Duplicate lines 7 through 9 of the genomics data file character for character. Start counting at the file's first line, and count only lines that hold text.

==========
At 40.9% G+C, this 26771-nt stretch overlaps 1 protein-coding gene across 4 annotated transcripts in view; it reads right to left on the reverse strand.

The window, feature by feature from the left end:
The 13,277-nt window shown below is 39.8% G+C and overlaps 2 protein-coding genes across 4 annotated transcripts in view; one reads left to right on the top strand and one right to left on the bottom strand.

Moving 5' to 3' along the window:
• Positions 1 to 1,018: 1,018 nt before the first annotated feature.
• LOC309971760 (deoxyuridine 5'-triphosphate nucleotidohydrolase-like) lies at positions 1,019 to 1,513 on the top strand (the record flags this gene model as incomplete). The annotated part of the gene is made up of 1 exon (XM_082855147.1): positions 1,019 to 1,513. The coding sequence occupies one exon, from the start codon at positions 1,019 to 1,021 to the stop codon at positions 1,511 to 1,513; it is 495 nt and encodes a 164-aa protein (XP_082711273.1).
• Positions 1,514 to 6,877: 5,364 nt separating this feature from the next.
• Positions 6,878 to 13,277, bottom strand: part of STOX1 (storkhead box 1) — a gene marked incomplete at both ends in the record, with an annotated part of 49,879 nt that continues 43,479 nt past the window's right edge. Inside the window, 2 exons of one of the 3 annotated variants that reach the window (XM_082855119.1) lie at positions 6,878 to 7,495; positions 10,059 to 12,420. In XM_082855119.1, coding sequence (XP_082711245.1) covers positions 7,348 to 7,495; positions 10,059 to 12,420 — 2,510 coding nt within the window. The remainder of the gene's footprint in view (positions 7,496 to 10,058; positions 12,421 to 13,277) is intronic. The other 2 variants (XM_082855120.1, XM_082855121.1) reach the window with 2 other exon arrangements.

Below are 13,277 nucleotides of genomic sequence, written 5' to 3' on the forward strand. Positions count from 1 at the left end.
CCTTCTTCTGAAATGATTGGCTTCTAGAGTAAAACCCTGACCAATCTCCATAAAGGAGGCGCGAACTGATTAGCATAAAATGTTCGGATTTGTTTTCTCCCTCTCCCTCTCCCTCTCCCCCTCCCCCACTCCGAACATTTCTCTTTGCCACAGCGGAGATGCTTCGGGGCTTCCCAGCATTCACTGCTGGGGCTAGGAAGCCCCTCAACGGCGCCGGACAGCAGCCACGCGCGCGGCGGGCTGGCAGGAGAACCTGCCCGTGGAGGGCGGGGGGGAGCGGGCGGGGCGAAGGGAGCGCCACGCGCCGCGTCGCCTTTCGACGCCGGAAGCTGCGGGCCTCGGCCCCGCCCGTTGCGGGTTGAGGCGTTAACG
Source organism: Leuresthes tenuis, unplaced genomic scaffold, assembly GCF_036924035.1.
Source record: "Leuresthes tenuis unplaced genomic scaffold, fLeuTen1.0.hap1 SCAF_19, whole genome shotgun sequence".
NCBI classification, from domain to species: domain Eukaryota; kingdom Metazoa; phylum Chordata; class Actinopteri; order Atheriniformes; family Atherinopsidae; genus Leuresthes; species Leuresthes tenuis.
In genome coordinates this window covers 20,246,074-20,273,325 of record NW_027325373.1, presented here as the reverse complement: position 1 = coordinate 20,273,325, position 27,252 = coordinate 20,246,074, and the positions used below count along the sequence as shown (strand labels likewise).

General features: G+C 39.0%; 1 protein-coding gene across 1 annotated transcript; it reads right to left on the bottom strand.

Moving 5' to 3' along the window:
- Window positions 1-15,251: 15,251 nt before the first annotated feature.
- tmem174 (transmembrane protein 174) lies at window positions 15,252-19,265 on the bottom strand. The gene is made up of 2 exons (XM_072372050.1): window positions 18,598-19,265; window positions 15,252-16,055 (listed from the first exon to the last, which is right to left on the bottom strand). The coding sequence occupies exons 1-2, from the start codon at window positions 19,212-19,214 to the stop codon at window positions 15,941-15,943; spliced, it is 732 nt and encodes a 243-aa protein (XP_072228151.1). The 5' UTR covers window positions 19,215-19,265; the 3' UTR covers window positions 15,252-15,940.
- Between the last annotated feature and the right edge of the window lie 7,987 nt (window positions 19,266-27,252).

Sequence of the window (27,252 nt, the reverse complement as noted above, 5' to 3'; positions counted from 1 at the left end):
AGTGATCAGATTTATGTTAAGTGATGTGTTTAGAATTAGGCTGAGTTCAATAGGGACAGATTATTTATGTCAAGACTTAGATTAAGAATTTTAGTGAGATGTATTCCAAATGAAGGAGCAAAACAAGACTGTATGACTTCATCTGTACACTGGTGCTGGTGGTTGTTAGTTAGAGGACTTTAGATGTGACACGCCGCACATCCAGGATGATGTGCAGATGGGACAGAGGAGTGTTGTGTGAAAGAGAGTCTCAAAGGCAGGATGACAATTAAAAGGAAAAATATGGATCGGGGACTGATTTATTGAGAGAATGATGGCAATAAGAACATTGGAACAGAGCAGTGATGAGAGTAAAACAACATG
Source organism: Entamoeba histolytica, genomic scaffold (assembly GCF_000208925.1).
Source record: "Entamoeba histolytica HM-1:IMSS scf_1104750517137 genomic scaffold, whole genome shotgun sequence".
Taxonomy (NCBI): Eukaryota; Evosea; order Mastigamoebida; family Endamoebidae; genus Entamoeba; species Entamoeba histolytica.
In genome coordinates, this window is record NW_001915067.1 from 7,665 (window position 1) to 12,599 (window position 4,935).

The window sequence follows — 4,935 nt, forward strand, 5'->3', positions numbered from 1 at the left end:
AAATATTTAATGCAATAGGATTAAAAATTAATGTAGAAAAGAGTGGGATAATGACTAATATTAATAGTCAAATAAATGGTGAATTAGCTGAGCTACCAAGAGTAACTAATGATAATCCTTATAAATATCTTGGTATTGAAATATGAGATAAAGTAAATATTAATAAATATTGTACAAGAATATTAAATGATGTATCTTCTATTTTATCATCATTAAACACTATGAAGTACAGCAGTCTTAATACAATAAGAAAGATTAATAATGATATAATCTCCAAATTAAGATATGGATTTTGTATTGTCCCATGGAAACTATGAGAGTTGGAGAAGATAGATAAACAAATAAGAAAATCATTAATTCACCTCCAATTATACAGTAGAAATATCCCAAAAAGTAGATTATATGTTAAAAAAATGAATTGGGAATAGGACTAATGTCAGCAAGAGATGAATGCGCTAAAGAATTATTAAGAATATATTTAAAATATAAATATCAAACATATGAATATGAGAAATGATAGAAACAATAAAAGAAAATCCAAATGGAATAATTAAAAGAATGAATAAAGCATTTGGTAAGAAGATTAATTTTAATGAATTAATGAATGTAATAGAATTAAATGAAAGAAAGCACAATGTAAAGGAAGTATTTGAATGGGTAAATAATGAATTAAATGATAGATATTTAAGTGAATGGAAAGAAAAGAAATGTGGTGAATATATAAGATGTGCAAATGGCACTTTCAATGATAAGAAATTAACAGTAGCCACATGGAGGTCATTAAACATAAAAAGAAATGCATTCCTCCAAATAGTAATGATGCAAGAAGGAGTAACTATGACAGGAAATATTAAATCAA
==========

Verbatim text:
• Positions 1,514 to 6,877: 5,364 nt separating this feature from the next.
• Positions 6,878 to 13,277, bottom strand: part of STOX1 (storkhead box 1) — a gene marked incomplete at both ends in the record, with an annotated part of 49,879 nt that continues 43,479 nt past the window's right edge. Inside the window, 2 exons of one of the 3 annotated variants that reach the window (XM_082855119.1) lie at positions 6,878 to 7,495; positions 10,059 to 12,420. In XM_082855119.1, coding sequence (XP_082711245.1) covers positions 7,348 to 7,495; positions 10,059 to 12,420 — 2,510 coding nt within the window. The remainder of the gene's footprint in view (positions 7,496 to 10,058; positions 12,421 to 13,277) is intronic. The other 2 variants (XM_082855120.1, XM_082855121.1) reach the window with 2 other exon arrangements.

Below are 13,277 nucleotides of genomic sequence, written 5' to 3' on the forward strand. Positions count from 1 at the left end.